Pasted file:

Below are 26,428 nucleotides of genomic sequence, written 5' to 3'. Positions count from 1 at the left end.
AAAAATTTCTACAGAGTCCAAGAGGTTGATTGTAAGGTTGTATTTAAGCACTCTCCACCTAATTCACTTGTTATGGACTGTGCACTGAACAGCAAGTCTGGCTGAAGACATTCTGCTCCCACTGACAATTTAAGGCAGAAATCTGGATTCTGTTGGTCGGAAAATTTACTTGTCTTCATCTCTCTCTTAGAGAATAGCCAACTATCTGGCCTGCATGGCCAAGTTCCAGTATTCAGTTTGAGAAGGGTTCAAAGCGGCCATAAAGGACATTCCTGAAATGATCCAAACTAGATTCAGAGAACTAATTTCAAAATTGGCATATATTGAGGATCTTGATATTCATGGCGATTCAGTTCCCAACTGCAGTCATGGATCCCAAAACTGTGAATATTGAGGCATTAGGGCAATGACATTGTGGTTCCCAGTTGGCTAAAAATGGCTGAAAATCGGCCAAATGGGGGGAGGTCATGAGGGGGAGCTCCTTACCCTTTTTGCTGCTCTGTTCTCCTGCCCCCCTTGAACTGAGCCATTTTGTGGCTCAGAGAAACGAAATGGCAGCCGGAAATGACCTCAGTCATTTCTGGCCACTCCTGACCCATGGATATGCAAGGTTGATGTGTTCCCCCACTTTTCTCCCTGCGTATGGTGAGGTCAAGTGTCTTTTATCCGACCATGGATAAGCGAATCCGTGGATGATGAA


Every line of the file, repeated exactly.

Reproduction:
Below are 26,428 nucleotides of genomic sequence, written 5' to 3'. Positions count from 1 at the left end.
AAAAATTTCTACAGAGTCCAAGAGGTTGATTGTAAGGTTGTATTTAAGCACTCTCCACCTAATTCACTTGTTATGGACTGTGCACTGAACAGCAAGTCTGGCTGAAGACATTCTGCTCCCACTGACAATTTAAGGCAGAAATCTGGATTCTGTTGGTCGGAAAATTTACTTGTCTTCATCTCTCTCTTAGAGAATAGCCAACTATCTGGCCTGCATGGCCAAGTTCCAGTATTCAGTTTGAGAAGGGTTCAAAGCGGCCATAAAGGACATTCCTGAAATGATCCAAACTAGATTCAGAGAACTAATTTCAAAATTGGCATATATTGAGGATCTTGATATTCATGGCGATTCAGTTCCCAACTGCAGTCATGGATCCCAAAACTGTGAATATTGAGGCATTAGGGCAATGACATTGTGGTTCCCAGTTGGCTAAAAATGGCTGAAAATCGGCCAAATGGGGGGAGGTCATGAGGGGGAGCTCCTTACCCTTTTTGCTGCTCTGTTCTCCTGCCCCCCTTGAACTGAGCCATTTTGTGGCTCAGAGAAACGAAATGGCAGCCGGAAATGACCTCAGTCATTTCTGGCCACTCCTGACCCATGGATATGCAAGGTTGATGTGTTCCCCCACTTTTCTCCCTGCGTATGGTGAGGTCAAGTGTCTTTTATCCGACCATGGATAAGCGAATCCGTGGATGATGAA